It came with a lawn. Some bushes. A few requisite trees. You may not have gone crazy over the landscaping that surrounded your home when you bought it, but now you know it’s time to up the game, making it a reflection of you and your lifestyle. And you know it won’t hurt to help bring up the value of the home to make some outdoor improvements, either.
The biggest problem many homeowners have with embarking on a transformation of their front and back yards is not having a plan. Just because you’ve always dreamed of a koi pond, an outdoor kitchen or a spa doesn’t mean you know the best place to put them, nor whether you can afford them all. So they remain fixtures in your head instead of becoming realities any time soon. Either that or you do a few projects as money and time permit with no thought as to whether the placement of them is ideal.
If you’re ready to dive in, what you can afford will depend in part on your budget and your yard (land). According to landscape experts, the order in which you do the work also makes a difference. Without an overall plan to guide the work, the spa may not leave room for both the patio space, outdoor kitchen, and grassy area you’d hoped for. Whether you are looking to attack one element on your wishlist or several at a time, working from a master landscape plan can help avert such problems.
A landscape plan is like a blueprint for your home’s interior. In other words, the entire site is designed at one time. Flowers, plants, shrubs, and trees, hard surfaces such as walkways, terraces, and walls, and amenities like the spa, the deck and the layout for your outdoor kitchen — all are chosen at once. This master plan takes into account yard size, topography, climate, water availability, neighborhood covenants, maintenance requirements, and budget. It also takes into account how you move from one area of your property to another. And best of all, it provides a more comprehensive idea of the costs involved both now and down the road.
For anything bigger than a new flower bed, it’s a good idea to bring on board a landscape professional who makes recommendations and draws a detailed plan to scale. Here’s the kicker, though. Paying for a master plan for your yard doesn’t mean it has to happen all at once. Many homeowners phase in elements of their yard renovations over several years and in many cases, it offers an advantage. Landscaping can take three years or more to fill in. According to California landscape designer and author Michael Glassman, “The first year they sleep, the second year they creep, and the third year they leap." As things mature, you can make revisions. Perhaps you want more flowery aromas. Or plants that attract hummingbirds. Maybe now that the trees are taller and offer more shade, you can finally plant those gorgeous ferns that require shade much of the day.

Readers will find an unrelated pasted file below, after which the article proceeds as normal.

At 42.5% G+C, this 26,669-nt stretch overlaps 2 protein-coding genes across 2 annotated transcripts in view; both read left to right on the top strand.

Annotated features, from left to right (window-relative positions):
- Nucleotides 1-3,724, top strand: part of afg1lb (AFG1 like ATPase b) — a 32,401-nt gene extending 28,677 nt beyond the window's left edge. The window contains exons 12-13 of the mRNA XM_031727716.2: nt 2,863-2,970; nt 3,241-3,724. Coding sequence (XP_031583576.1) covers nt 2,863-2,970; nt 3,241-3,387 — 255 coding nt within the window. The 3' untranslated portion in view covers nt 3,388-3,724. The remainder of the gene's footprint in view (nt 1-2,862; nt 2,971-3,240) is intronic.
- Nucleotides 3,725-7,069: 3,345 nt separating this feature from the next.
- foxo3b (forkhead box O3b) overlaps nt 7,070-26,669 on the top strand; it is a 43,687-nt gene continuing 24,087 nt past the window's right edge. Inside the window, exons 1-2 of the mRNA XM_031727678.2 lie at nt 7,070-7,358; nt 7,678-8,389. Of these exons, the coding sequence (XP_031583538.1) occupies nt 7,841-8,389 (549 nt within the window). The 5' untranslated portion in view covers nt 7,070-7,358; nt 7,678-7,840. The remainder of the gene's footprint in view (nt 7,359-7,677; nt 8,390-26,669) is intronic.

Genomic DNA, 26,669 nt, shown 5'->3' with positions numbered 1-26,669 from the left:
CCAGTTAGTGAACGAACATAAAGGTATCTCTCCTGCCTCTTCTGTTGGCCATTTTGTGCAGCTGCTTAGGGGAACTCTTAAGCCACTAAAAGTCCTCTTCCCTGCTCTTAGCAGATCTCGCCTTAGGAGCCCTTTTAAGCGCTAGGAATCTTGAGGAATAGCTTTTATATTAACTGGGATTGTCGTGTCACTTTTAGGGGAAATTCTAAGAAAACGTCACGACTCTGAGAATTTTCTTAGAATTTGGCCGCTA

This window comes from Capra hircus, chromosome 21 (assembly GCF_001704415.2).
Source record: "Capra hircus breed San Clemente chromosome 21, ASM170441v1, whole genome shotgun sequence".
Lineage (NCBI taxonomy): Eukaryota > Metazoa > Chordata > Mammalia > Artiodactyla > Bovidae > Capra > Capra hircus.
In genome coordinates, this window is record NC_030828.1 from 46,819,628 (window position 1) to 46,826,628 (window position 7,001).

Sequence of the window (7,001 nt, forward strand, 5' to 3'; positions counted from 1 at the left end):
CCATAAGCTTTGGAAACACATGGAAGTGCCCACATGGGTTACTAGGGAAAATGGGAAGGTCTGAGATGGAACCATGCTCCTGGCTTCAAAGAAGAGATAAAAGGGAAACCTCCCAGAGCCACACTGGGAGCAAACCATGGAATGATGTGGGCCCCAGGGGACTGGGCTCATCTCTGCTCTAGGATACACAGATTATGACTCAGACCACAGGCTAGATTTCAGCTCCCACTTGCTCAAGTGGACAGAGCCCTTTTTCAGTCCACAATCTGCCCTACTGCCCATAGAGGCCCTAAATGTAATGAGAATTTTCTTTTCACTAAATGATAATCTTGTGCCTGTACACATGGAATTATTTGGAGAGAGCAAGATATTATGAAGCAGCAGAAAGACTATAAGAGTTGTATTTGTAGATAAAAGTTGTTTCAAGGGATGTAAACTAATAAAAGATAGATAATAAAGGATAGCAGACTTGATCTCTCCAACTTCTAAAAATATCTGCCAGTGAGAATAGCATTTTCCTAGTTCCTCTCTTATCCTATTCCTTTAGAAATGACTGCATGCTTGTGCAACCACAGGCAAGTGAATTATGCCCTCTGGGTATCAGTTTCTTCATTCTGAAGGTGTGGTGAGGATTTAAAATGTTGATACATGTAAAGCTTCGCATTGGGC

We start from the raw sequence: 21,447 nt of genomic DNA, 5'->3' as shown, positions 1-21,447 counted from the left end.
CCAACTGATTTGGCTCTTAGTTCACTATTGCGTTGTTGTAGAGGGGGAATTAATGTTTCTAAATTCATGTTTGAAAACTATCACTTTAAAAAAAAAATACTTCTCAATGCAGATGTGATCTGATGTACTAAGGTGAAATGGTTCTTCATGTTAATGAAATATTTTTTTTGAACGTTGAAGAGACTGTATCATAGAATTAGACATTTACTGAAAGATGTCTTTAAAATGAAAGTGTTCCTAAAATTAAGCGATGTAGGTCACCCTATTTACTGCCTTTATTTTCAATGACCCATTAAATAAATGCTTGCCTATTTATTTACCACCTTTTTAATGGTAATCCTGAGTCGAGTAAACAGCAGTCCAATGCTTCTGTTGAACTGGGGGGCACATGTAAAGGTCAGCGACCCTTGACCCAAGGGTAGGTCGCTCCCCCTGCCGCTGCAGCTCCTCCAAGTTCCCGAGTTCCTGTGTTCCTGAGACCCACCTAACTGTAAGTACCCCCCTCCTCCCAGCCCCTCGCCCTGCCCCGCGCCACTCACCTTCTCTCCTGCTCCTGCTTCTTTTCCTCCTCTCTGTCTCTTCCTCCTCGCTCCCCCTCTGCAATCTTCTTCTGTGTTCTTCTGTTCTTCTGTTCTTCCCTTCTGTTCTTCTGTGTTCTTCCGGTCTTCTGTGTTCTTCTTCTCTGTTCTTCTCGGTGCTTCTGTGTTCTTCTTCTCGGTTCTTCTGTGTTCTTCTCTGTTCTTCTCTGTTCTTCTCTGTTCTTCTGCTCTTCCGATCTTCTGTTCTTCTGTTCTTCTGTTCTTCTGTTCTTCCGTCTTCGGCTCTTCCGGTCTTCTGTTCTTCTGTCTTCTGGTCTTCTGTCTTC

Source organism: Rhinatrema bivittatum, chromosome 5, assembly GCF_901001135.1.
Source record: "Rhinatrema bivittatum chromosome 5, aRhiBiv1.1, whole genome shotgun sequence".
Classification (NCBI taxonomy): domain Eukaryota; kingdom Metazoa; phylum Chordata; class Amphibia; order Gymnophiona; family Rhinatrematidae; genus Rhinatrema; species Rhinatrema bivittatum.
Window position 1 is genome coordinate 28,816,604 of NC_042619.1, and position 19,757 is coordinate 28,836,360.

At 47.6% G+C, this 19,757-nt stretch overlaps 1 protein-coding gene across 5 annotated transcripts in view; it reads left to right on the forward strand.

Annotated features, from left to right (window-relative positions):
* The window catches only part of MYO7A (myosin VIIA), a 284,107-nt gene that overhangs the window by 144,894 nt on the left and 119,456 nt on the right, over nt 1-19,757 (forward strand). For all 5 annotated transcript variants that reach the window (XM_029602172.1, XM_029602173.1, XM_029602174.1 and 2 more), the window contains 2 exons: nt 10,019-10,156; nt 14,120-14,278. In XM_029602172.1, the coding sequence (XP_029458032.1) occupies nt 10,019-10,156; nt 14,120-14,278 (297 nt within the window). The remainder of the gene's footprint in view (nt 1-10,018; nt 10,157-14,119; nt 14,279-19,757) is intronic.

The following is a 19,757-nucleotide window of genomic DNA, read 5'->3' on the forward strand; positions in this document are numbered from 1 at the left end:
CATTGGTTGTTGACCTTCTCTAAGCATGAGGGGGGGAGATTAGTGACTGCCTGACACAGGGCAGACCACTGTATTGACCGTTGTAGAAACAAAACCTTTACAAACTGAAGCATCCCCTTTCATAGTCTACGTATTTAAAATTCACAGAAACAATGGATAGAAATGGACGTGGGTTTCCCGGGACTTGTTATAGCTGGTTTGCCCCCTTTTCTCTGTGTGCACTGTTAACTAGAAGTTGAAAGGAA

Your priorities for making this all happen include first making a wish list. Whether everything on the list can become a reality will depend on a number of factors, but it’s a start.
Then hire a professional. Not any professional. The right professional. One who understands all the factors that affect a successful outdoor outcome. They understand layout, plants and their needs, your home’s light orientation, and how to plan amazing color arrangements for viewing from different windows in your home. Examine any design pro’s website or portfolio, look to Angieslist or Yelp! as well as asking about getting a few customer testimonials, and visit some finished jobs — preferably several years old to see how they’ve held up. And always sign a written contract spelling out who is responsible for each part of the job if problems arise.
Consider water-smart options to reduce waste. Drip sprinkler systems are the most efficient for some plants, while micro-misters target other varieties. Then there are other considerations, such as organic mulching, drought-tolerant plants, etc.
Educate yourself on the differences between landscape designers and architects, arborists, and landscape contractors by letting your fingers do the Googling. They each have varying levels of education and training and some have specialties they are known for.
If you have champagne tastes on a beer pocketbook, however, take heart. The good news is that some luxury choices can be scaled back but still offer a similar effect. A fountain can provide trickling water sounds more affordably than a pond. A spa might double as a cold water dip during the summers instead of building a pool. And big box home improvement stores offer pre-fab outdoor kitchen setups without breaking the bank.
With a well-designed site, you’ll find it easier to add value to your home in a planned and sustainable way and have confidence that as you add features, they make sense.Source: RealtorMag.com, TBWS
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